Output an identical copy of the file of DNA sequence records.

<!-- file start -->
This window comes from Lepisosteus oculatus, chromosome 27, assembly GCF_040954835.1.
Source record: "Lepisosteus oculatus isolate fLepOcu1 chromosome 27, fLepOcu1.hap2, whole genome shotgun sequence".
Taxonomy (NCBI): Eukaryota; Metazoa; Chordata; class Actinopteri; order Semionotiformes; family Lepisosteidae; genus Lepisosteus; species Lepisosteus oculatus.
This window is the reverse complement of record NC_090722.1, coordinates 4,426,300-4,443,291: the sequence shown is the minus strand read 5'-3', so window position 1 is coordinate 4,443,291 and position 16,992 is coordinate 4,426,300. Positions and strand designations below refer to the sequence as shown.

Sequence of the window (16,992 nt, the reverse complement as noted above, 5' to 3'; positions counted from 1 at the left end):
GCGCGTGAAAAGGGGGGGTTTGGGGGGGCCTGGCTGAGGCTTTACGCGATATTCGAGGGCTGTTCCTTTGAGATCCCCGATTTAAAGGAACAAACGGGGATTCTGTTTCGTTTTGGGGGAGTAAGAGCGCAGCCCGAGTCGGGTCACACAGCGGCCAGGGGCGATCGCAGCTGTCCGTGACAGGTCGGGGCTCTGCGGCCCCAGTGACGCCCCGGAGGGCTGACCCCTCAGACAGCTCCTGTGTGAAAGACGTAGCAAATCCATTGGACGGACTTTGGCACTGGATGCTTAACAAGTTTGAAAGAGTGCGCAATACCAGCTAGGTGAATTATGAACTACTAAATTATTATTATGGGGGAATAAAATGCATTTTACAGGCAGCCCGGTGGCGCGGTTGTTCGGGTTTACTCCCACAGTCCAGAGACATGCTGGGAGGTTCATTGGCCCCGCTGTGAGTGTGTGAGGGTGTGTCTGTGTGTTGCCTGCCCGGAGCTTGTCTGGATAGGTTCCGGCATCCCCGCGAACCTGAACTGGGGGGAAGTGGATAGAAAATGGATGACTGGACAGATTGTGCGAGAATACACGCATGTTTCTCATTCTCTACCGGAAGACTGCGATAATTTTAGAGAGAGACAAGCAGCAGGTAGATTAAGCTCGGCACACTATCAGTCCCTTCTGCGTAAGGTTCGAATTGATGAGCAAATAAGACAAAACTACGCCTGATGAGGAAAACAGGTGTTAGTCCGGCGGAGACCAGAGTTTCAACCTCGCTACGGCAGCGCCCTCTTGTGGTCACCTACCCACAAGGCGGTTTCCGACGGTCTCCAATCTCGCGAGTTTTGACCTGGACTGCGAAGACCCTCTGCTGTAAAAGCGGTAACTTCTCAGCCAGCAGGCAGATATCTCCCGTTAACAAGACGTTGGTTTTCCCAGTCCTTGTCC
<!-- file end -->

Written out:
This window comes from Lepisosteus oculatus, chromosome 27, assembly GCF_040954835.1.
Source record: "Lepisosteus oculatus isolate fLepOcu1 chromosome 27, fLepOcu1.hap2, whole genome shotgun sequence".
Taxonomy (NCBI): Eukaryota; Metazoa; Chordata; class Actinopteri; order Semionotiformes; family Lepisosteidae; genus Lepisosteus; species Lepisosteus oculatus.
This window is the reverse complement of record NC_090722.1, coordinates 4,426,300-4,443,291: the sequence shown is the minus strand read 5'-3', so window position 1 is coordinate 4,443,291 and position 16,992 is coordinate 4,426,300. Positions and strand designations below refer to the sequence as shown.

Sequence of the window (16,992 nt, the reverse complement as noted above, 5' to 3'; positions counted from 1 at the left end):
GCGCGTGAAAAGGGGGGGTTTGGGGGGGCCTGGCTGAGGCTTTACGCGATATTCGAGGGCTGTTCCTTTGAGATCCCCGATTTAAAGGAACAAACGGGGATTCTGTTTCGTTTTGGGGGAGTAAGAGCGCAGCCCGAGTCGGGTCACACAGCGGCCAGGGGCGATCGCAGCTGTCCGTGACAGGTCGGGGCTCTGCGGCCCCAGTGACGCCCCGGAGGGCTGACCCCTCAGACAGCTCCTGTGTGAAAGACGTAGCAAATCCATTGGACGGACTTTGGCACTGGATGCTTAACAAGTTTGAAAGAGTGCGCAATACCAGCTAGGTGAATTATGAACTACTAAATTATTATTATGGGGGAATAAAATGCATTTTACAGGCAGCCCGGTGGCGCGGTTGTTCGGGTTTACTCCCACAGTCCAGAGACATGCTGGGAGGTTCATTGGCCCCGCTGTGAGTGTGTGAGGGTGTGTCTGTGTGTTGCCTGCCCGGAGCTTGTCTGGATAGGTTCCGGCATCCCCGCGAACCTGAACTGGGGGGAAGTGGATAGAAAATGGATGACTGGACAGATTGTGCGAGAATACACGCATGTTTCTCATTCTCTACCGGAAGACTGCGATAATTTTAGAGAGAGACAAGCAGCAGGTAGATTAAGCTCGGCACACTATCAGTCCCTTCTGCGTAAGGTTCGAATTGATGAGCAAATAAGACAAAACTACGCCTGATGAGGAAAACAGGTGTTAGTCCGGCGGAGACCAGAGTTTCAACCTCGCTACGGCAGCGCCCTCTTGTGGTCACCTACCCACAAGGCGGTTTCCGACGGTCTCCAATCTCGCGAGTTTTGACCTGGACTGCGAAGACCCTCTGCTGTAAAAGCGGTAACTTCTCAGCCAGCAGGCAGATATCTCCCGTTAACAAGACGTTGGTTTTCCCAGTCCTTGTCC